A discussion of continuing higher education, adult education, training,and related--and some unrelated--Tennessee topics.
Charging for adult education
decreases participation. As demand decreases, states can justify cutting programs. I'm not saying that's the justification in Florida, but that's how it work. From Scott Travis, writing in MiamiHerald.com.
Many of Florida’s high school dropouts are giving up the chance to go back to school because they now are required to pay tuition.
Enrollment in GED preparation classes has fallen 70 percent in Broward County and 61 percent in Palm Beach County.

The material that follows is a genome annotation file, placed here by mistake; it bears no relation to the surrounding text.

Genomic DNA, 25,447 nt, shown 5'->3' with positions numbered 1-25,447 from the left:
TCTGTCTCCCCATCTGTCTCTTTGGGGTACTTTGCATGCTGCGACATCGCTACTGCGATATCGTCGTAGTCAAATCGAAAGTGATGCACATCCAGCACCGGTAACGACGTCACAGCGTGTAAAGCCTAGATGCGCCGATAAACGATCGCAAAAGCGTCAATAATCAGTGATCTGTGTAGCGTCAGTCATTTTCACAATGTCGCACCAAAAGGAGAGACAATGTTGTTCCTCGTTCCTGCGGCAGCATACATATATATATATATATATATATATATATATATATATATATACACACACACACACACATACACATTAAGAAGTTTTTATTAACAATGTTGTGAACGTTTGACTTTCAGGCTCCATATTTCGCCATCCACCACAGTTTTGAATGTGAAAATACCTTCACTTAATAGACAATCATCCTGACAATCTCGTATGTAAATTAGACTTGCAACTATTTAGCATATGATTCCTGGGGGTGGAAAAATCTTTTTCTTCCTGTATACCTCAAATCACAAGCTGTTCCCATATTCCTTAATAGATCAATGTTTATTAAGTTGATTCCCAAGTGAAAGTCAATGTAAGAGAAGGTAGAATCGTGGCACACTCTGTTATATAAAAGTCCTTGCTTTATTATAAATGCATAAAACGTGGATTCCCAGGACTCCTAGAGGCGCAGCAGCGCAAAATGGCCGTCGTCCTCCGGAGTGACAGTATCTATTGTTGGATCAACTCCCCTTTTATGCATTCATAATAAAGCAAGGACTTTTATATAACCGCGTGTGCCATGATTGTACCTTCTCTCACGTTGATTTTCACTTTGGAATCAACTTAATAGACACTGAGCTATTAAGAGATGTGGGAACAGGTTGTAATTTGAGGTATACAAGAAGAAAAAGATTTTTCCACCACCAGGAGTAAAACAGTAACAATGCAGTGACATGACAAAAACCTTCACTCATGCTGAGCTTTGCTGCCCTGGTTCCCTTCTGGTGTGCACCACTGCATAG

Students are also fleeing several other adult education classes as well, including English classes for non-native speakers. Statewide, about 338,000 people took basic adult education classes last year, and state figures show the decline to be at least 38 percent this year. These classes used to be free, but students must now pay as much as $360 a year.
The drop in enrollment has raised concerns about Florida’s ability to create an educated workforce.